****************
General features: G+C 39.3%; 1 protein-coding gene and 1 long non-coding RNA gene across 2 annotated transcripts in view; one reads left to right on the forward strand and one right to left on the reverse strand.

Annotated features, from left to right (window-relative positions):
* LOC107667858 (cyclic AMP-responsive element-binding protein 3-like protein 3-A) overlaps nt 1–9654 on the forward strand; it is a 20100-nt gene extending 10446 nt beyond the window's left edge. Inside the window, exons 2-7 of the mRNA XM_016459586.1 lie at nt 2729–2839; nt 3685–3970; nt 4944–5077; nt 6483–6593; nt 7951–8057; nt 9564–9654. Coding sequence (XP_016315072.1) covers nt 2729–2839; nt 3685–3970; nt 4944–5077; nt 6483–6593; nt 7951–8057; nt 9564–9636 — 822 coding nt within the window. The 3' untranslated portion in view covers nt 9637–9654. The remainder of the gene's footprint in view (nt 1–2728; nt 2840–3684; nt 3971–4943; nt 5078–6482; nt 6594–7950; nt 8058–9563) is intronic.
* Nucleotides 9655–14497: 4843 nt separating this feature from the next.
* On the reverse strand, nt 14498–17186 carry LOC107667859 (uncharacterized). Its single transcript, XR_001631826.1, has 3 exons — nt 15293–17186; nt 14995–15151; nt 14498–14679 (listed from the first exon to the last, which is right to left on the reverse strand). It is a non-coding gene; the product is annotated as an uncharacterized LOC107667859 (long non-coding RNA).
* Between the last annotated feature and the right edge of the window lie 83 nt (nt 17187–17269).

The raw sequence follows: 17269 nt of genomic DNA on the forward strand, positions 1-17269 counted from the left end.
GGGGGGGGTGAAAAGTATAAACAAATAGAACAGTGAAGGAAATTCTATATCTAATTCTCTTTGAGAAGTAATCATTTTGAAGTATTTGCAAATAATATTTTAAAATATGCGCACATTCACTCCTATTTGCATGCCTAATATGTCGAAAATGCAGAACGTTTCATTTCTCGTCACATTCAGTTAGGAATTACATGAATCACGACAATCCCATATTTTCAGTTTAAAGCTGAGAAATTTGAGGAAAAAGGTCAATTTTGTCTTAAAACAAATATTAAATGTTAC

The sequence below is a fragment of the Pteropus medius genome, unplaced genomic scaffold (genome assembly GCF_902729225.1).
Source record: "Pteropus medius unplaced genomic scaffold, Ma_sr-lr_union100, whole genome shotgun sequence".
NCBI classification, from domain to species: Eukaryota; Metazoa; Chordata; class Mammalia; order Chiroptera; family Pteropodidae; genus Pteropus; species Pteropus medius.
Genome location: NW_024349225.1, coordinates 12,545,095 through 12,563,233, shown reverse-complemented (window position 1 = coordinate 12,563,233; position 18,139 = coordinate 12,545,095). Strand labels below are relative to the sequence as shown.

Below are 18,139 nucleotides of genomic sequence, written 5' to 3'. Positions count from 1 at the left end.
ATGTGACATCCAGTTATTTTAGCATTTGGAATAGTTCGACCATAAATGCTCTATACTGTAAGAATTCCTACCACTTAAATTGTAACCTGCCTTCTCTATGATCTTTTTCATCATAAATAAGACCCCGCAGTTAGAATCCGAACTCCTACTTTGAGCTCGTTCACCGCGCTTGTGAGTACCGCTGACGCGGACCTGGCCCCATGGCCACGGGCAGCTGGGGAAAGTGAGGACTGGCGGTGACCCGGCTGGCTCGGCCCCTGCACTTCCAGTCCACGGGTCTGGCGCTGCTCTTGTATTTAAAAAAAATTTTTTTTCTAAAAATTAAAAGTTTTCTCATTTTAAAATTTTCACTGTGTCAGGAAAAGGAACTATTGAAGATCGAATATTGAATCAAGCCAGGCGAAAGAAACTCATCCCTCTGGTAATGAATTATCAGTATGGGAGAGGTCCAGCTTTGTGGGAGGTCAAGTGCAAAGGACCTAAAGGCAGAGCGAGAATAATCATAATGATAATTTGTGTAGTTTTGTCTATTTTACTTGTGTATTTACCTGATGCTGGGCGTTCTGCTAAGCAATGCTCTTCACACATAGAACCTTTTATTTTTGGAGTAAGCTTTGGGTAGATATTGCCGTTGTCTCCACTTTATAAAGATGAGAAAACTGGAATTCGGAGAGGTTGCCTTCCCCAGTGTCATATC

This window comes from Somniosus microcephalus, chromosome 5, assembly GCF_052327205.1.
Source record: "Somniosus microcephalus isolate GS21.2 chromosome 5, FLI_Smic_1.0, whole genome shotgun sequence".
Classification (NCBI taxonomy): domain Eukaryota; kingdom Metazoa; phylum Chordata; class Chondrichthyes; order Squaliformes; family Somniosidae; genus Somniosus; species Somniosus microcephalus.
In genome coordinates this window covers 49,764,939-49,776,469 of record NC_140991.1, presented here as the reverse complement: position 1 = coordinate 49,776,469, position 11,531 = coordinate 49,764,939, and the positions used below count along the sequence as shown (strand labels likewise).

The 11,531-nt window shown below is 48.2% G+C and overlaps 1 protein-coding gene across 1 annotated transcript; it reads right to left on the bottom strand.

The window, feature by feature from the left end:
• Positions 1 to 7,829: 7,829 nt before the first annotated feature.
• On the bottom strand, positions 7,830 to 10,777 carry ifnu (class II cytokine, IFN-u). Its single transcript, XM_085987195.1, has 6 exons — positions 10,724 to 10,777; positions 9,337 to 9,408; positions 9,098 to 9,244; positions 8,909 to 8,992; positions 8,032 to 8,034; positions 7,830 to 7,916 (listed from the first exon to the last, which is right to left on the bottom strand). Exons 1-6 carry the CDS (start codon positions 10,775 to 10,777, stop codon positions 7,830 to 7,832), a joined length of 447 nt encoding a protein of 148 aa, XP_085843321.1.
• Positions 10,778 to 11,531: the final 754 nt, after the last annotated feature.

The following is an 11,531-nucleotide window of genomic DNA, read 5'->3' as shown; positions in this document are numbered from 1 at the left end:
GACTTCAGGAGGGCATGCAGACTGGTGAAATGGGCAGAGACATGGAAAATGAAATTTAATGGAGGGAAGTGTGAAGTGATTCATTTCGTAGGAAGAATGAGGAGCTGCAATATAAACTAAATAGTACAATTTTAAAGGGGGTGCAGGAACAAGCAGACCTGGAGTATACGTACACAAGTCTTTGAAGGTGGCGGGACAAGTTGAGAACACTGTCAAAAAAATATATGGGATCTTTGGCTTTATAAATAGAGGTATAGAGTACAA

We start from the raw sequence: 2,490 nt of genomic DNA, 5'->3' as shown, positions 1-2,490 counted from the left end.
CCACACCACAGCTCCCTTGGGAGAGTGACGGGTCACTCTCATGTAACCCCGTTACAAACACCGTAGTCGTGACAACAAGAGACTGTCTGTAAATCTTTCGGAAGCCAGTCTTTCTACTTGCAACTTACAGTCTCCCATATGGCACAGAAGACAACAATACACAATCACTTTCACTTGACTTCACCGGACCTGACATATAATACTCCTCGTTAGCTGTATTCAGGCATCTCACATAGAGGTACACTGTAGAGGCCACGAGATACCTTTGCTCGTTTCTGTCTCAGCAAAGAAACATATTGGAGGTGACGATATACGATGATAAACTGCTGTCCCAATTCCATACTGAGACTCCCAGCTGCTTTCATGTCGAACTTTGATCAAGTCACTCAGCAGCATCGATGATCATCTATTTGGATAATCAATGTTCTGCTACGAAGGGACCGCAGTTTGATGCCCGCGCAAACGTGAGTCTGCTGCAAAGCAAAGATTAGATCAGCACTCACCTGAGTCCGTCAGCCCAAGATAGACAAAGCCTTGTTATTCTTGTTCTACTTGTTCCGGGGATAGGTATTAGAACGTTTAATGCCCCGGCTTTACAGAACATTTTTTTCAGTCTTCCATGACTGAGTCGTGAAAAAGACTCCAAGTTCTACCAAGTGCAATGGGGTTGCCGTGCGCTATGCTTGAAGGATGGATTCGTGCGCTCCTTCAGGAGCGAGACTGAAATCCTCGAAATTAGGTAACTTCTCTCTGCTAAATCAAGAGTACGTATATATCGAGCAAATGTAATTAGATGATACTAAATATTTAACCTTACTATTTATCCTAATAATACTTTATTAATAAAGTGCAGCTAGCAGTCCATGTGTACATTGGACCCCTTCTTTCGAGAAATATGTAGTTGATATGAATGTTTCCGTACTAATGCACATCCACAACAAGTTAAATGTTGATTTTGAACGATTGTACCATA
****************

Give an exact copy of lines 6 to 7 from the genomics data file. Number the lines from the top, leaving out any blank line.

* Between the last annotated feature and the right edge of the window lie 83 nt (nt 17187–17269).

The raw sequence follows: 17269 nt of genomic DNA on the forward strand, positions 1-17269 counted from the left end.